Tuesday, December 30, 2008

IDEA Hosts Campus Energy Conference On Feb. 10-13

The International District Energy Association (IDEA) will present “Today’s Solution for Tomorrow’s Climate Challenges” as part of its 22nd Annual Campus Energy Conference on Feb. 10-13 in Durham, North Carolina.

While many campuses are currently facing budget cuts, declining endowments, and energy price volatility, the conference brings together hundreds of energy professionals to share real-world, practical insights on the most efficient and reliable campus energy systems in the world. By implementing some of these solutions, many campus utility directors, facility professionals, energy managers, and sustainability coordinators have an opportunity to capture energy savings through efficiency gains.

22nd Annual Campus Energy Conference Topics:

• Developing utility master plan processes from budget to completion
• Evaluating fuel flexible solutions while managing operating risk
• Assessing the utility master plan impact on Campus Carbon Footprint
• Evaluating technologies to reduce operating costs, cut emissions, and enhance reliability
• Finding federal and state funding resources to support project evaluation, design, and deployment

The conference will be held in conjunction with the Annual IDEA Distribution Workshop on Feb. 9-10. The workshop will feature panel discussions and training on safety, engineering, and maintenance of thermal distribution systems.

IDEA is a leading association dedicated to advancing global environmental quality through efficient district energy with more than 900 members worldwide. Benz Air Engineering is supporting the conference as an exhibitor. Benz Air has delivered patented engineering solutions that optimize efficiency and minimize emissions at several campuses, including the University of Texas at Austin.

Tuesday, December 16, 2008

Recognizing Heat As Energy Can Save Fuel

While most manufacturing operators understand that heat can be recovered from steam boiler blowdown to increase boiler efficiency and reduce fuel consumption, not every operator has considered the significant cost savings. In 2006, the U.S. Department of Energy (DOE) EERE released Steam Tip Sheet #10 to help manufacturers do exactly that.

The tip sheet estimates that a plant — where an 80 percent efficient produces 50,000 pounds per hour (lb/hr) of 150 pounds per square inch gauge (psig) steam, increasing its efficiency to 90 percent with a heat recovery system — could save $68,000 per year (assuming the 2006 fuel cost of $8.00 per million Btu). Benz Air Engineering solutions perform even better.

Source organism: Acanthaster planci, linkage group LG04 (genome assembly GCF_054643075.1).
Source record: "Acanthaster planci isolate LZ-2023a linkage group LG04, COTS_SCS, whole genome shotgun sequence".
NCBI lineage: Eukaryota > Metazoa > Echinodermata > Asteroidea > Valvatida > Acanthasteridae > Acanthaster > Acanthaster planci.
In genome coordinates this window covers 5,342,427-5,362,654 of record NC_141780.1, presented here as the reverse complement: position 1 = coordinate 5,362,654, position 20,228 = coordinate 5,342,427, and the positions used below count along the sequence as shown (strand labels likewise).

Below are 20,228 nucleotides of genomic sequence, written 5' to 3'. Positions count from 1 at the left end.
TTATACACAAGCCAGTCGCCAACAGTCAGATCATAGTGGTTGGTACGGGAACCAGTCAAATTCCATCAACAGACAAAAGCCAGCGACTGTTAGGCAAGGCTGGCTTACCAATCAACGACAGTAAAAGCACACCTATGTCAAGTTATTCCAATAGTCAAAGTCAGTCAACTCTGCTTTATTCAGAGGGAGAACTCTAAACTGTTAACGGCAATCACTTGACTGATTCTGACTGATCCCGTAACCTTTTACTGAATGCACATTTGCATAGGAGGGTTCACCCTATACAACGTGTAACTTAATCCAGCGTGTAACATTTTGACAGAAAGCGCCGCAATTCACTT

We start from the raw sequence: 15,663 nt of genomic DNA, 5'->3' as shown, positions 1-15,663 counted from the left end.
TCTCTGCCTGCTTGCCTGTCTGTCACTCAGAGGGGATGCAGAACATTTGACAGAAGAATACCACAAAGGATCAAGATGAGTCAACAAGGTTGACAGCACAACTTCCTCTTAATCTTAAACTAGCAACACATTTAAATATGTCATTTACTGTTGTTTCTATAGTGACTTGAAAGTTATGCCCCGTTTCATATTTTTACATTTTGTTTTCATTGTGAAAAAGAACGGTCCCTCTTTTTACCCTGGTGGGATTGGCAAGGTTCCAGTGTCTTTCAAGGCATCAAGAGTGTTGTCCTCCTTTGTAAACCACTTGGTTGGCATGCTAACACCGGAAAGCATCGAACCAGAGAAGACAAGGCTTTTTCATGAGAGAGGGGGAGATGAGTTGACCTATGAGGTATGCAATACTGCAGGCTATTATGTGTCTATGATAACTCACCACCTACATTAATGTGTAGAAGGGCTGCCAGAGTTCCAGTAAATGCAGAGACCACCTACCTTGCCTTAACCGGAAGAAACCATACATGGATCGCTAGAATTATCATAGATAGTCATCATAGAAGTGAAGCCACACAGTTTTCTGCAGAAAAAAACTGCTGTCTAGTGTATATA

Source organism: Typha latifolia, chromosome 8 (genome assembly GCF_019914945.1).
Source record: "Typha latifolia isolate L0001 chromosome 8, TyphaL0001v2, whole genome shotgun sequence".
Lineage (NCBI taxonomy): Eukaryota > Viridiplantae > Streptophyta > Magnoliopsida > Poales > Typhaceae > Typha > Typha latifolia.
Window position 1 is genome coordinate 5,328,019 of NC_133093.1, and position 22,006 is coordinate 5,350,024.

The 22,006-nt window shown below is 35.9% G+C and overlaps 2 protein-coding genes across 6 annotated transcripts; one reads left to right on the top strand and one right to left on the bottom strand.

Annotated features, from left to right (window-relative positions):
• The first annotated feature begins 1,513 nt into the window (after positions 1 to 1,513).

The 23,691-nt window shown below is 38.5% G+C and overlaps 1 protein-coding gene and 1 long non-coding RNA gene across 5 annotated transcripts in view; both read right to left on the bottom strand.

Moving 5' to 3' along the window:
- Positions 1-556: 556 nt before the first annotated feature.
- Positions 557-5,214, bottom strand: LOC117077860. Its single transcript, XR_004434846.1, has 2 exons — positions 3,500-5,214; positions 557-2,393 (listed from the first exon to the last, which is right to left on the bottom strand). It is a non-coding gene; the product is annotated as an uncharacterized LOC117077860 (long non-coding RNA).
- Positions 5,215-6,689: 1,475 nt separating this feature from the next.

Case Study: A Condensing Heat Exchanger In Action

After evaluating the boilers at Del Monte Fruit Processing and Packaging Facility in Modesto, California, Benz Air Engineering recommended several improvements to two boilers that were operating at about 82 percent efficiency. One of these recommendations included the installation of a CondiMax Condensing Heat Exchanger, which converts previously wasted heat into energy.

The installation resulted in increased efficiency much higher than the DOE tip sheet. In fact, the heat exchanger reduced stack temperature to less than 100 degrees Fahrenheit while increasing boiler efficiency to greater than 94 percent. The installation also resulted in an energy efficiency rebate, which meant an immediate payback for the plant.

In November, Del Monte also received an award for its energy efficiency management program and sustainability efforts at its Modesto facility during the CMTA/Industrial Environmental Association/Chemical Industry Coalition of California’s Annual Environmental Summit. The two retrofitted boilers were highlighted for their ability to significantly reduce fuel consumption, NOx output, and wasted steam through recycling.

Del Monte Foods is one of the country's largest and most well known producers, distributors and marketers of premium quality, branded food and pet products for the U.S. retail market, generating more than $3.4 billion in net sales in fiscal 2007.

Tuesday, December 9, 2008

RGGI Hopes To Become National Cap-and-Trade Model